In Convergence Theatre’s pandemic phone-play series The Corona Variations, each of the short plays ended with an actual exchange of “I love you” between performers or between participants and performers. In some instances, as a listener, you’re a fly on a wall listening to two actors mend a dispute. Sometimes, like in a vignette by clowns Morro and Jasp, artists reach through the phone to say “I love you Mariah”.
Like The Corona Variations, many of the live participatory performances we have witnessed during the pandemic dramaturgically manipulate this exchange as a gift of individualized love. In order to give real personalized love, these artists use various techniques to build a genuine one-on-one relationship with participants. They get to know the participants by asking for autobiographical details. They tell secrets of their own before they ask participants for theirs. Many performances up the intimacy level by using the phone. Without a face-to-face visual, the voice is very intimate. A phone call isn’t spatialized as much as it’s embodied. It’s so close to your body it’s in your mind. These dramaturgical techniques build relationships that leave space for giving and receiving an actual gift.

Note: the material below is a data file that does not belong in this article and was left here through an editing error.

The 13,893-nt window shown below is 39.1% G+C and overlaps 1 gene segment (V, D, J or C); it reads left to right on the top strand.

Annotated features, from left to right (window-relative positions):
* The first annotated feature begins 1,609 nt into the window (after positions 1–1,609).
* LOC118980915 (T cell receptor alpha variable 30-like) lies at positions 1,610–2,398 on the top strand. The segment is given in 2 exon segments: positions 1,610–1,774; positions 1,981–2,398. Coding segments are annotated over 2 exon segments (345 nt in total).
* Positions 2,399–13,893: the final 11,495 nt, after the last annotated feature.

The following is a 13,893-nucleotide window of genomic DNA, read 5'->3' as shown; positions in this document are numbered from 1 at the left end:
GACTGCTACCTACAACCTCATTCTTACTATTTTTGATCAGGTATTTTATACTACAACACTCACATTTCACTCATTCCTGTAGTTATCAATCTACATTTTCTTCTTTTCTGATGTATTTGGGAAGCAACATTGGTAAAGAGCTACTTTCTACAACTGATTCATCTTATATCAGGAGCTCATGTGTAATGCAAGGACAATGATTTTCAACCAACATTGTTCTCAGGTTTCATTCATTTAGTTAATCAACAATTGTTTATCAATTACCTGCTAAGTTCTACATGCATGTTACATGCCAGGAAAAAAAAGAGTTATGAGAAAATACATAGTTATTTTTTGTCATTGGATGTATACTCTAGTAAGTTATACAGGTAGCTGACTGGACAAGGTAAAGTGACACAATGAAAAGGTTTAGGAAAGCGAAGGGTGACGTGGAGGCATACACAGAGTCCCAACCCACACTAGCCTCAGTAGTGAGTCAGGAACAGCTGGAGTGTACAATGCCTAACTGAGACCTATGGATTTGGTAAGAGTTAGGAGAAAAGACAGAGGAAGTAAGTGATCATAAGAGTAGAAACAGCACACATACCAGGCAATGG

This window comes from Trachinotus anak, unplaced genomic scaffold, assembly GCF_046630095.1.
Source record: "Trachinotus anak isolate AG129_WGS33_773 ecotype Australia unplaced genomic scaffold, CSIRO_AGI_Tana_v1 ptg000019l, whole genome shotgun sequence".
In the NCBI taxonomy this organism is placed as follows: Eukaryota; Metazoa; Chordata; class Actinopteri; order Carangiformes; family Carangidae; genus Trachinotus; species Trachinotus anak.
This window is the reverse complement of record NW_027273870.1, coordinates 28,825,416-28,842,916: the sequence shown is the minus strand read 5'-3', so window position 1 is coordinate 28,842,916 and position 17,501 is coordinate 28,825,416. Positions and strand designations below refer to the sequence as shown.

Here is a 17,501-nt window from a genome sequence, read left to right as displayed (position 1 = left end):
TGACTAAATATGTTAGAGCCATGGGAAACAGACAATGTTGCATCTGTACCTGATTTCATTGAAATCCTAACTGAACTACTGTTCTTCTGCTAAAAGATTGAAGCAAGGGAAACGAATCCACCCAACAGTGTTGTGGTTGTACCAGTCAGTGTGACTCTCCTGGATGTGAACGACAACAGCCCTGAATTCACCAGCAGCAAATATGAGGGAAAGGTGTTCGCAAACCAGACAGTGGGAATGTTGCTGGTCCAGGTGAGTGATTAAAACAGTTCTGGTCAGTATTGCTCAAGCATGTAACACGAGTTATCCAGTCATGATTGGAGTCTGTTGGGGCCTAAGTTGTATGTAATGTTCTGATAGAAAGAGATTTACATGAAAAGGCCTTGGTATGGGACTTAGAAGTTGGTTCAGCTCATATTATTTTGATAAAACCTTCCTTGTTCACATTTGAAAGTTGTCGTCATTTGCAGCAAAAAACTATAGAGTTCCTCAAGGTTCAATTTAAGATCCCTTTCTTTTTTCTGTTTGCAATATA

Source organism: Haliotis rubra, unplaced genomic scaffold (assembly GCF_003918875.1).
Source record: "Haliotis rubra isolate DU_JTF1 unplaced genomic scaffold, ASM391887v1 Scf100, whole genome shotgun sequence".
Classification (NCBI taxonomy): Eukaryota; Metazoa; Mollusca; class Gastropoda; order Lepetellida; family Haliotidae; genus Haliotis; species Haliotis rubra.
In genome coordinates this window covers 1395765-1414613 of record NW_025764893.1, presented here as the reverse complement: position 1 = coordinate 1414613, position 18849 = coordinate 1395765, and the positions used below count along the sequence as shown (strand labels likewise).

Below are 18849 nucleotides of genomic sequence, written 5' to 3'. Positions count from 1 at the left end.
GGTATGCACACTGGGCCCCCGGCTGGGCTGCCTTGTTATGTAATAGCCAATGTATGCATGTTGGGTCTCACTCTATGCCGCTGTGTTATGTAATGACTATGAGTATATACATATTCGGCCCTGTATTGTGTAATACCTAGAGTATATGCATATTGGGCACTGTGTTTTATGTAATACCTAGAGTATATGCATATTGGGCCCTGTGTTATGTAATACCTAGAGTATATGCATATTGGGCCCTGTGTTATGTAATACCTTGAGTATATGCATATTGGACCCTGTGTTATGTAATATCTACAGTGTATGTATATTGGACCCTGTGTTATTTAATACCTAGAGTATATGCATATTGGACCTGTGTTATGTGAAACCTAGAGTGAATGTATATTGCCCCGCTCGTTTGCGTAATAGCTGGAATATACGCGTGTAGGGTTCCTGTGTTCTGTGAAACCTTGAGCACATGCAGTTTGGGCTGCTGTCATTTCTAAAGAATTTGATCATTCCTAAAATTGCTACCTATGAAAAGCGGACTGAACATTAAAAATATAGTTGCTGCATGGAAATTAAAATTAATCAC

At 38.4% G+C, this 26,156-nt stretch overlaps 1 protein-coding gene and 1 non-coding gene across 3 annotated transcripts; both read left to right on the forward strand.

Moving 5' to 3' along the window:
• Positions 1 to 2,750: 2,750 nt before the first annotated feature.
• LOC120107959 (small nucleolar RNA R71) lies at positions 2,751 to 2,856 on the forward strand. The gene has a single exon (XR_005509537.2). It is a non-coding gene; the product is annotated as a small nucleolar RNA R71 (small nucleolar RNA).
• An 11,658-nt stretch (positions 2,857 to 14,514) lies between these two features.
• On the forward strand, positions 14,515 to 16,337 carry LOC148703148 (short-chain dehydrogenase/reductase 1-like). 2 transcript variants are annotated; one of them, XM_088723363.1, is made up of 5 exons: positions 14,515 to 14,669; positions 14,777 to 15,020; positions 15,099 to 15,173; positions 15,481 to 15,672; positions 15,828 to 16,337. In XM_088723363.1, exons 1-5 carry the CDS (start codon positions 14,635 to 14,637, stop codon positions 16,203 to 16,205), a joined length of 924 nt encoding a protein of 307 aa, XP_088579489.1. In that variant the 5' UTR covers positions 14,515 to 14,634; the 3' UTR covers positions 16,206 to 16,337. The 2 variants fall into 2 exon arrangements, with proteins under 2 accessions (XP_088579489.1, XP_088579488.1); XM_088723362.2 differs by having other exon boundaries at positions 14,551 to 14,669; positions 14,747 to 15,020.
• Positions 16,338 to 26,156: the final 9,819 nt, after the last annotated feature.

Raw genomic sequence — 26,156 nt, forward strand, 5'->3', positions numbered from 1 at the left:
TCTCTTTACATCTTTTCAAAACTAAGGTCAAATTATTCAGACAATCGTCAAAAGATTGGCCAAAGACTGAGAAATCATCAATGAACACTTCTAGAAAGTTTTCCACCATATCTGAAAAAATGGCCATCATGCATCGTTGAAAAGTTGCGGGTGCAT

In early May, I brought this sensibility to my own work as a site-specific theatre maker in a new piece by Cellar Door Project called To You. Created with Laura Chaignon and Kay Kenney, To You is a surprise birthday party disguised as a pop-up porch performance piece. We picked twenty households in the neighbourhood that we wanted to love bomb and we showed up on their porch to throw them a surprise party. We offered a pothos plant as a gift. We made cupcakes that we offered to participants but then ate them ourselves instead (#pandemicproblems). We danced to Whitney Houston together. Each performance began with a personalized story of the first time I (as Mariah) met the participant in real life. We relied on pre-existing relationships to build a more intimate relationship within the piece because in order to really give a good gift, you need to know the person receiving the gift. Although the driveway was a less intimate space than a phone call, embarrassing yourself on your street dancing to Whitney with a real friend is a real vulnerable moment.